Secret To A Happy Marriage

Secret To A Happy Marriage

Happy marriages and successful marriages do exist and mine is a living testimony.
 

Creating lasting love in any relationship takes work. The following is a very personal story that I've never shared before. It's about a very dark moment I experienced in my marriage and what we did that saved our love. 


My number one secret to our happy marriage is communication


In Stephen Covey's book, "7 Habits of Highly Effective People" he says that during communication one should, "Seek first to understand, then to be understood. Communication is the most important skill in life. You spend years learning how to read and write, and years learning how to speak. But what about listening? What training have you had that enables you to listen so you really, deeply understand another human being?"

 
This is the most effective tool to have in a marriage relationship. The art of communication does not just involve you speaking and sharing what's going on with you but listening, and listening effectively with what's going on with your spouse. "Seek first to understand, then to be understood."
 
This is a daily practice for David and me. We are not perfect at it and there are times when we have completely failed. Flat out failed. Those are the times where our heads got in the way of allowing our hearts to be present. This requires a degree of vulnerability. Effective communication requires one to be open and vulnerable with each other. This is NOT always easy to do but it's a must for a happy marriage. We don't want to just be married for a long time. We want to be happy and excited to be in this relationship. So many couples are married for years and are miserable, just barely getting by without killing each other. Effective communication can help solve this. I'm a first-hand witness to this turn around. It's how we saved our marriage when it was at it's worst a few years ago.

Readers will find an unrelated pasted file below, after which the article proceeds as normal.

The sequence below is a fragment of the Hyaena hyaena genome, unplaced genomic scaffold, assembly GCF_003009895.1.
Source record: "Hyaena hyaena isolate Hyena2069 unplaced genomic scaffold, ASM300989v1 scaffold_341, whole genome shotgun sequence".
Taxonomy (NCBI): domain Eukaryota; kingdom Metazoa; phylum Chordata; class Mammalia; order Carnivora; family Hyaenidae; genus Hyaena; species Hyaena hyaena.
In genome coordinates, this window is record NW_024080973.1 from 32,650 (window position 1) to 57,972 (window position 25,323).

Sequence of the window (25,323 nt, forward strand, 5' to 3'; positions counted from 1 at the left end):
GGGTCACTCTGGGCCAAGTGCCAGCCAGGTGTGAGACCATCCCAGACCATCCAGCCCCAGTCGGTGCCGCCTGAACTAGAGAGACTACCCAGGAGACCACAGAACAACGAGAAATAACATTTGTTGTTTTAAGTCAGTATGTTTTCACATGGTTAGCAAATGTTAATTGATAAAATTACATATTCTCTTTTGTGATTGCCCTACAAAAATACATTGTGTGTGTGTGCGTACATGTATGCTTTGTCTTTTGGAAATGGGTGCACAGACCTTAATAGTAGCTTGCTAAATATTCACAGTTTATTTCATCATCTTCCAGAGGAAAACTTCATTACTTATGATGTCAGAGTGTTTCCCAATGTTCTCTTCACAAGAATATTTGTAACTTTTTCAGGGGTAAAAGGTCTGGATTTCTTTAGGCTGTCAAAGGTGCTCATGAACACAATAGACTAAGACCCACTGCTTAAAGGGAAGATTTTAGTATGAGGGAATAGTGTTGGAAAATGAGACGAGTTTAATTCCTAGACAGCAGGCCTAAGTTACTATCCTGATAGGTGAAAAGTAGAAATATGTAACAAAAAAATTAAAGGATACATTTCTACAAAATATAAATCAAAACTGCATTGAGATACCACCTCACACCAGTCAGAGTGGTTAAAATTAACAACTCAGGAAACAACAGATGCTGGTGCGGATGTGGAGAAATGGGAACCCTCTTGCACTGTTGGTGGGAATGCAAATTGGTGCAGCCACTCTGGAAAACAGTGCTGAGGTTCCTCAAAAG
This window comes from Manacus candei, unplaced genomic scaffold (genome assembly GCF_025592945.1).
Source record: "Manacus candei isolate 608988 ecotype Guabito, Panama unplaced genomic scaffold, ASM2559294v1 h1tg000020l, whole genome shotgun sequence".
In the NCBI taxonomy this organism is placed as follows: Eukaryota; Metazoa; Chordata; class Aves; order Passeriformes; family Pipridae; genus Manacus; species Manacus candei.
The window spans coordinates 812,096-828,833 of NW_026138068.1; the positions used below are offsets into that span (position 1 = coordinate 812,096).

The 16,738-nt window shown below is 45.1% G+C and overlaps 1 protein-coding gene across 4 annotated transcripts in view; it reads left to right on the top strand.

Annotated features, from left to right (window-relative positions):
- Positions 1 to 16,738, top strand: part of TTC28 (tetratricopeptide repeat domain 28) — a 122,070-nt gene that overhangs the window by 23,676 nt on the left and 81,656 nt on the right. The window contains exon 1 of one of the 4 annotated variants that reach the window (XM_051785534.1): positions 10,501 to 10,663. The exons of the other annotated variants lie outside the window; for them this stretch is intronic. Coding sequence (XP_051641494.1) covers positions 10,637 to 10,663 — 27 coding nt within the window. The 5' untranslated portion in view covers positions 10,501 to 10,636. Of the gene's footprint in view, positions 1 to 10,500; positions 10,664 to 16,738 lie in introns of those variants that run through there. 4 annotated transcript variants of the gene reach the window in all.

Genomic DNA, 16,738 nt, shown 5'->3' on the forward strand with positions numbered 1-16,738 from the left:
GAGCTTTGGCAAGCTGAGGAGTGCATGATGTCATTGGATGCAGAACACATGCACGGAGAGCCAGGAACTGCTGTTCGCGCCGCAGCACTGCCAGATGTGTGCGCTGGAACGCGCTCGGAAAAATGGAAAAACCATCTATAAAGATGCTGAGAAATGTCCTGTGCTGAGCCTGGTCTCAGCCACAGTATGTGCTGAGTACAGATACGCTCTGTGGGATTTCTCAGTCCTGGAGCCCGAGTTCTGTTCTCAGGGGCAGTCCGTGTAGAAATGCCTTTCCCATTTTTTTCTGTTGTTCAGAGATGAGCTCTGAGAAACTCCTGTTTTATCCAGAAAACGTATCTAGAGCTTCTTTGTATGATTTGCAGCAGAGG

It seemed like nothing we tried was working. We were arguing more than we were talking. I was crying almost everyday and worrying about something or another. We couldn't seem to figure out what to do that would stop the cycle we were in. I felt like I was losing my husband and that's the worst feeling I've ever experienced in my marriage. I couldn't talk to him. I felt like he just didn't want to hear the same thing over and over again. I was getting tired of repeating myself.
 
At first I would cry, say sorry, then I'd get angry. I was upset and so were our children. Our home was not a home. It didn't feel warm and cozy. It felt cold and unloving. We were trying but we weren't trying our best. We wanted to be heard but we weren't doing much listening. Our marriage was in trouble. My husband suggested we separate. I was devastated. 
 
Things happen in life that push you towards growth. This was definitely one of those moments in my life and in our marriage. I didn't want to be separated. I know he didn't either but he felt like it was the best thing for us. Weeks past after he said that to me but neither of us did anything to move in that direction. To him it seemed like a separation would solve our issues. Maybe we did need time a part.